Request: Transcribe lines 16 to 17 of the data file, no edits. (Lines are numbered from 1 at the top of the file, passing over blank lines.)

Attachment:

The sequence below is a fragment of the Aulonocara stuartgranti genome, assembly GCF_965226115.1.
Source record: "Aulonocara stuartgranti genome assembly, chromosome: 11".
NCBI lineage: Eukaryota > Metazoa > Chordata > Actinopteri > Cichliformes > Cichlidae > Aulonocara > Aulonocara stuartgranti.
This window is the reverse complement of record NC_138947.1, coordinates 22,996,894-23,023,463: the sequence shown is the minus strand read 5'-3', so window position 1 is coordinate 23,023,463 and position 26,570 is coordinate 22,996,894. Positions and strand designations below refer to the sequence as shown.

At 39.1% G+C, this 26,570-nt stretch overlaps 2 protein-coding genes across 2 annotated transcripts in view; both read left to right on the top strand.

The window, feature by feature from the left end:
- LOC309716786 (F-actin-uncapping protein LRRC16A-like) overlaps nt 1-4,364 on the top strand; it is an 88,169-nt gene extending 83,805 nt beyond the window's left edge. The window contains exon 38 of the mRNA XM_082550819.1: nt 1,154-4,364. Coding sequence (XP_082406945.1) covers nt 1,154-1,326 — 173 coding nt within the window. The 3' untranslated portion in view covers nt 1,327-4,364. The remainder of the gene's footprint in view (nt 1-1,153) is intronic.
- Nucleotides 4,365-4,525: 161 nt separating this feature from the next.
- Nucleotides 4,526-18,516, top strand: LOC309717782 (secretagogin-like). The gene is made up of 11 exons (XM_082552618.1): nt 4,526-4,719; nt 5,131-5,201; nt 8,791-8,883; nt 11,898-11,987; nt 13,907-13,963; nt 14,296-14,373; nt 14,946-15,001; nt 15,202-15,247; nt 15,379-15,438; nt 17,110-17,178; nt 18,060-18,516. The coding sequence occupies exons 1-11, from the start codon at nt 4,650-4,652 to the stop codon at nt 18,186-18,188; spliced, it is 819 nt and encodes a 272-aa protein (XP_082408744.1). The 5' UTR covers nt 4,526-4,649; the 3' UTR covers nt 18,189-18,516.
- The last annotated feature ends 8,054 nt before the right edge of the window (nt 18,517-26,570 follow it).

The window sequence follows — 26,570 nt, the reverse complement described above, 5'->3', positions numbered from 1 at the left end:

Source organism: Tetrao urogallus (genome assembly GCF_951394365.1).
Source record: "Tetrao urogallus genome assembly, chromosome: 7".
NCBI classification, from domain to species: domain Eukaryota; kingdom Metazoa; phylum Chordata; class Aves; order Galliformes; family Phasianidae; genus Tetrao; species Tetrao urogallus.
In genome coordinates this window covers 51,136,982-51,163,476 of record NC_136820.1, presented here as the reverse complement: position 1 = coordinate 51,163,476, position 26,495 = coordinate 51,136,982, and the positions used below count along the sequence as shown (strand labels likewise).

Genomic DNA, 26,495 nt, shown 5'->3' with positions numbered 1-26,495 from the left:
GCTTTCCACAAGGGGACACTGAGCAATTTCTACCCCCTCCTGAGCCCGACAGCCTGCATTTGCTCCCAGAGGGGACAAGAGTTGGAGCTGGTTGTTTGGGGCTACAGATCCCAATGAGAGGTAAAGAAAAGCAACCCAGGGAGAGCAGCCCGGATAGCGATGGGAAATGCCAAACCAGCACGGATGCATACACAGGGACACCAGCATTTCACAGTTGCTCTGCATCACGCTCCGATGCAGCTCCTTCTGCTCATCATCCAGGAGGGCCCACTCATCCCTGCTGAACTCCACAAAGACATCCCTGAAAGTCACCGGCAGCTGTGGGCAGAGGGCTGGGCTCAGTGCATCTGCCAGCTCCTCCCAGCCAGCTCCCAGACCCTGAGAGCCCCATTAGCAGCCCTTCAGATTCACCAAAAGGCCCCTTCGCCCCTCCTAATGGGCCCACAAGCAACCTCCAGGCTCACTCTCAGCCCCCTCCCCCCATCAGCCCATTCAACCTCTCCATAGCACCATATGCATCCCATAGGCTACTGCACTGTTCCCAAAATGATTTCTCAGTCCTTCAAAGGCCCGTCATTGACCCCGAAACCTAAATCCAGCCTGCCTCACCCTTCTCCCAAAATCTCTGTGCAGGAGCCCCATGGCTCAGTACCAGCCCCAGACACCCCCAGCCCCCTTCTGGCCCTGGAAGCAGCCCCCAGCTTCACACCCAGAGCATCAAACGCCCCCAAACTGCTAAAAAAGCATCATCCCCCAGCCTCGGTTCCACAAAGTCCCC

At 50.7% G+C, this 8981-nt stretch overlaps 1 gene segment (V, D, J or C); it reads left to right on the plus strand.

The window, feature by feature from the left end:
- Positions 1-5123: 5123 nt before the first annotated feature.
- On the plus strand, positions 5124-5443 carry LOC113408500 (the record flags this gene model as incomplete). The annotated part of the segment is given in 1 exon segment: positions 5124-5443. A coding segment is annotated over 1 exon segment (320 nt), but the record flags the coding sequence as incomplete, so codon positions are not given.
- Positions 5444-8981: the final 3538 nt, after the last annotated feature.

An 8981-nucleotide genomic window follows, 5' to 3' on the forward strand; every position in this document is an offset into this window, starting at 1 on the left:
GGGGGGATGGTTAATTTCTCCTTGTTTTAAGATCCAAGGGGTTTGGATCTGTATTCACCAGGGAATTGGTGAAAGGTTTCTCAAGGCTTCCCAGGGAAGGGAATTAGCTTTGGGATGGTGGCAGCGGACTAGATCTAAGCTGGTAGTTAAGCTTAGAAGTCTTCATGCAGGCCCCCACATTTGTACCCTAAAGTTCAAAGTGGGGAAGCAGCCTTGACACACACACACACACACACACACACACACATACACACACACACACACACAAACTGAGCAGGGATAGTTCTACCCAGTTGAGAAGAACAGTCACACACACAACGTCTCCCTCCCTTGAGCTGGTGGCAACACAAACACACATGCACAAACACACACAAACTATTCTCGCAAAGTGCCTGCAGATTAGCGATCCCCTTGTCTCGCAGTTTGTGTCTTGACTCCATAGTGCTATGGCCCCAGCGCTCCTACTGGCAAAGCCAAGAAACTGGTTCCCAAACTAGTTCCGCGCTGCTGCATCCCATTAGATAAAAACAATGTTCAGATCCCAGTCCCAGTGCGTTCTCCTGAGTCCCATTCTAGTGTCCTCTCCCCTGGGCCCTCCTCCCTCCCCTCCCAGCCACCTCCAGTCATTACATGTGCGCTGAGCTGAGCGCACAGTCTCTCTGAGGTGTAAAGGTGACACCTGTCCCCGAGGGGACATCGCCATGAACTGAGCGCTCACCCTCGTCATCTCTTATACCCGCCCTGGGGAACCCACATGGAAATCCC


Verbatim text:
Genomic DNA, 26,495 nt, shown 5'->3' with positions numbered 1-26,495 from the left:
GCTTTCCACAAGGGGACACTGAGCAATTTCTACCCCCTCCTGAGCCCGACAGCCTGCATTTGCTCCCAGAGGGGACAAGAGTTGGAGCTGGTTGTTTGGGGCTACAGATCCCAATGAGAGGTAAAGAAAAGCAACCCAGGGAGAGCAGCCCGGATAGCGATGGGAAATGCCAAACCAGCACGGATGCATACACAGGGACACCAGCATTTCACAGTTGCTCTGCATCACGCTCCGATGCAGCTCCTTCTGCTCATCATCCAGGAGGGCCCACTCATCCCTGCTGAACTCCACAAAGACATCCCTGAAAGTCACCGGCAGCTGTGGGCAGAGGGCTGGGCTCAGTGCATCTGCCAGCTCCTCCCAGCCAGCTCCCAGACCCTGAGAGCCCCATTAGCAGCCCTTCAGATTCACCAAAAGGCCCCTTCGCCCCTCCTAATGGGCCCACAAGCAACCTCCAGGCTCACTCTCAGCCCCCTCCCCCCATCAGCCCATTCAACCTCTCCATAGCACCATATGCATCCCATAGGCTACTGCACTGTTCCCAAAATGATTTCTCAGTCCTTCAAAGGCCCGTCATTGACCCCGAAACCTAAATCCAGCCTGCCTCACCCTTCTCCCAAAATCTCTGTGCAGGAGCCCCATGGCTCAGTACCAGCCCCAGACACCCCCAGCCCCCTTCTGGCCCTGGAAGCAGCCCCCAGCTTCACACCCAGAGCATCAAACGCCCCCAAACTGCTAAAAAAGCATCATCCCCCAGCCTCGGTTCCACAAAGTCCCC